LITTLE COTTONWOOD CANYON, Utah (AP) — Professional photographers are upset to learn they will be charged $125 for a special permit fee and $50 per shoot to be able to take pictures in a picturesque northern Utah area full of vivid summer wildflowers.
U.S. Forest Service officials recently began being tough on permits and fees because large crowds at Little Cottonwood Canyon’s Albion Basin are taking a toll on resources, the Deseret News reported this week.
Last year, the nearby town of Alta saw over 80,000 visitors between July 1 and Sept. 5.
All photographers working on any kind of project will need to pay the permit and shoot fees, said Polly Berseng with the Forest Service’s Salt Lake Ranger District. “It doesn’t matter how large or how small, if someone is making money off of public lands, they’re required to pay the fee,” she said.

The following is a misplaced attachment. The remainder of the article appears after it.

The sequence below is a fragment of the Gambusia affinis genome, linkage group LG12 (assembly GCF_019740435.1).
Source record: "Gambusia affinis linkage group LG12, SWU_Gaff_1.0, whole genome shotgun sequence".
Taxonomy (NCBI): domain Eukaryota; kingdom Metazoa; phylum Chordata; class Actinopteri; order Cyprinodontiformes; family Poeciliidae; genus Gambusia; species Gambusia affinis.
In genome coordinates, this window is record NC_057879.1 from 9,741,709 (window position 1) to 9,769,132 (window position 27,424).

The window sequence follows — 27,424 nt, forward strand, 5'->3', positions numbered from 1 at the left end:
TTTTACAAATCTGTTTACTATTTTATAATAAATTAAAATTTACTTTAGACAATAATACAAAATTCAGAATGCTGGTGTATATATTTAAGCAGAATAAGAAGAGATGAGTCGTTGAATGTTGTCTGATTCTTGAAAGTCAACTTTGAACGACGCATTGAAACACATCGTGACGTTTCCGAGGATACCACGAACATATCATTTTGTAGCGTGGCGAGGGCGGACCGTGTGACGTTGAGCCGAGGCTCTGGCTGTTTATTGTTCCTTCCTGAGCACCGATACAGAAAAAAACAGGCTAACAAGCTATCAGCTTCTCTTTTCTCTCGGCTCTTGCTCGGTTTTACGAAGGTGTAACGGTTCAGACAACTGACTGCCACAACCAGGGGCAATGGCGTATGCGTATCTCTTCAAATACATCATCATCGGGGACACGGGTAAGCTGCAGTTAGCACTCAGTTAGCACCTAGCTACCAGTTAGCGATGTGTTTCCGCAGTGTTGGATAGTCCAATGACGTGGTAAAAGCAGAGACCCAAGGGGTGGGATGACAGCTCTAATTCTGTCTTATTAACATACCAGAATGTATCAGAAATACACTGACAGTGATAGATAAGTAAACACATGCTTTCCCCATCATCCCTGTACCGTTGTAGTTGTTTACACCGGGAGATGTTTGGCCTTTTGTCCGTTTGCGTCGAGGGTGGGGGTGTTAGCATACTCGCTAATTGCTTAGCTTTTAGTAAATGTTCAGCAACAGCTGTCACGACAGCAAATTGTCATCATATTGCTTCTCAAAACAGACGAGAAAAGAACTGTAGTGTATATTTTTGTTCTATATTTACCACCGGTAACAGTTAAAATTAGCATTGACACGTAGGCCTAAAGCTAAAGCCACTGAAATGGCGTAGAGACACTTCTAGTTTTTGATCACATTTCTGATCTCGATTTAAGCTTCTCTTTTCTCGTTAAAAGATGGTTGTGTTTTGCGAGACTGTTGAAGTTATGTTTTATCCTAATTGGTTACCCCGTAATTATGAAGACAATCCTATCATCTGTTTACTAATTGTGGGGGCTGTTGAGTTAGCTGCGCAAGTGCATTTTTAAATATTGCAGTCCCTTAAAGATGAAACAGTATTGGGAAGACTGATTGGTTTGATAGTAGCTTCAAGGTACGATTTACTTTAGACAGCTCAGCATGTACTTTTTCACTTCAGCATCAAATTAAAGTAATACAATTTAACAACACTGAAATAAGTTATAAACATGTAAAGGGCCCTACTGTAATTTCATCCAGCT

Many photographers have gone off trail, trampled the flowers and inadvertently created trails where there were none, Berseng said.
Right now, the Forest Service is only working on an educational campaign on the fees.
“We are not ticketing,” Berseng said. “It is not a ‘gotcha’ kind of thing.”
Christie Gibson and Chauntelle Janzer, two photographers who shoot in the area, think it’s not fair that photographers are being targeted.
“There is a better way to enforce it,” Gibson said. “They can start fining people and put up signs. It feels to me this is being pushed on photographers to pay.”
She fears the move will discourage small businesses and hobbyists. “This has stirred the photography community drastically since this is more expensive than what most clients and most photographers can afford,” Gibson said.